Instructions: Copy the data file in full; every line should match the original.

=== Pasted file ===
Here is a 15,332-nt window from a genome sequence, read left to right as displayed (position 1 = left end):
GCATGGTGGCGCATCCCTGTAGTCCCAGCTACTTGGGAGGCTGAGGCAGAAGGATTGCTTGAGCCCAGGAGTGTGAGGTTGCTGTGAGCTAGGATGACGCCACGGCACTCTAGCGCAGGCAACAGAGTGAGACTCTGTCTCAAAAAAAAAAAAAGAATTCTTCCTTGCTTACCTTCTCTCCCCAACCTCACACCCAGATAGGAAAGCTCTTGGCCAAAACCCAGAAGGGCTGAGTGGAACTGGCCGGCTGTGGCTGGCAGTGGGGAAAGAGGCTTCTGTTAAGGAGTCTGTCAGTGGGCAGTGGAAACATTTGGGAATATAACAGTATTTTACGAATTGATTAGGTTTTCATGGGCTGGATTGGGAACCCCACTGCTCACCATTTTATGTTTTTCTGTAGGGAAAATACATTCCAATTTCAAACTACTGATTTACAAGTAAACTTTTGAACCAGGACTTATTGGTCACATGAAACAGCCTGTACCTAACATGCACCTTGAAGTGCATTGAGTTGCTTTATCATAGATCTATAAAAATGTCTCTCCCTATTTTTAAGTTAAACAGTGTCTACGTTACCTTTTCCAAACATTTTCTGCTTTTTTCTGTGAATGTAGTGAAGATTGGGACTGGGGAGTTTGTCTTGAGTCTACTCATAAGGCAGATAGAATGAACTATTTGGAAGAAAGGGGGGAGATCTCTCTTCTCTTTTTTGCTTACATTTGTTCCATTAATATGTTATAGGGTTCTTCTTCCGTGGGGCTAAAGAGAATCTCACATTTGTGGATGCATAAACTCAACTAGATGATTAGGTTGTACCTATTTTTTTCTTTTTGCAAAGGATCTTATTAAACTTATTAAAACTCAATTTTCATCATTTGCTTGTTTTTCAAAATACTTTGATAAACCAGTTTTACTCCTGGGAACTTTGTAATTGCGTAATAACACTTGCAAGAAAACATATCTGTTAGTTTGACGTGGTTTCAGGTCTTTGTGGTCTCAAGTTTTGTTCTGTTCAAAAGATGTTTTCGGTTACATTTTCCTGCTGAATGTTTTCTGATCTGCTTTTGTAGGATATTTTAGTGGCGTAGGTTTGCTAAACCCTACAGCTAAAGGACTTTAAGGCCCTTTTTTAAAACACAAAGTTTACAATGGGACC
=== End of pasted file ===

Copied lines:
Here is a 15,332-nt window from a genome sequence, read left to right as displayed (position 1 = left end):
GCATGGTGGCGCATCCCTGTAGTCCCAGCTACTTGGGAGGCTGAGGCAGAAGGATTGCTTGAGCCCAGGAGTGTGAGGTTGCTGTGAGCTAGGATGACGCCACGGCACTCTAGCGCAGGCAACAGAGTGAGACTCTGTCTCAAAAAAAAAAAAAGAATTCTTCCTTGCTTACCTTCTCTCCCCAACCTCACACCCAGATAGGAAAGCTCTTGGCCAAAACCCAGAAGGGCTGAGTGGAACTGGCCGGCTGTGGCTGGCAGTGGGGAAAGAGGCTTCTGTTAAGGAGTCTGTCAGTGGGCAGTGGAAACATTTGGGAATATAACAGTATTTTACGAATTGATTAGGTTTTCATGGGCTGGATTGGGAACCCCACTGCTCACCATTTTATGTTTTTCTGTAGGGAAAATACATTCCAATTTCAAACTACTGATTTACAAGTAAACTTTTGAACCAGGACTTATTGGTCACATGAAACAGCCTGTACCTAACATGCACCTTGAAGTGCATTGAGTTGCTTTATCATAGATCTATAAAAATGTCTCTCCCTATTTTTAAGTTAAACAGTGTCTACGTTACCTTTTCCAAACATTTTCTGCTTTTTTCTGTGAATGTAGTGAAGATTGGGACTGGGGAGTTTGTCTTGAGTCTACTCATAAGGCAGATAGAATGAACTATTTGGAAGAAAGGGGGGAGATCTCTCTTCTCTTTTTTGCTTACATTTGTTCCATTAATATGTTATAGGGTTCTTCTTCCGTGGGGCTAAAGAGAATCTCACATTTGTGGATGCATAAACTCAACTAGATGATTAGGTTGTACCTATTTTTTTCTTTTTGCAAAGGATCTTATTAAACTTATTAAAACTCAATTTTCATCATTTGCTTGTTTTTCAAAATACTTTGATAAACCAGTTTTACTCCTGGGAACTTTGTAATTGCGTAATAACACTTGCAAGAAAACATATCTGTTAGTTTGACGTGGTTTCAGGTCTTTGTGGTCTCAAGTTTTGTTCTGTTCAAAAGATGTTTTCGGTTACATTTTCCTGCTGAATGTTTTCTGATCTGCTTTTGTAGGATATTTTAGTGGCGTAGGTTTGCTAAACCCTACAGCTAAAGGACTTTAAGGCCCTTTTTTAAAACACAAAGTTTACAATGGGACC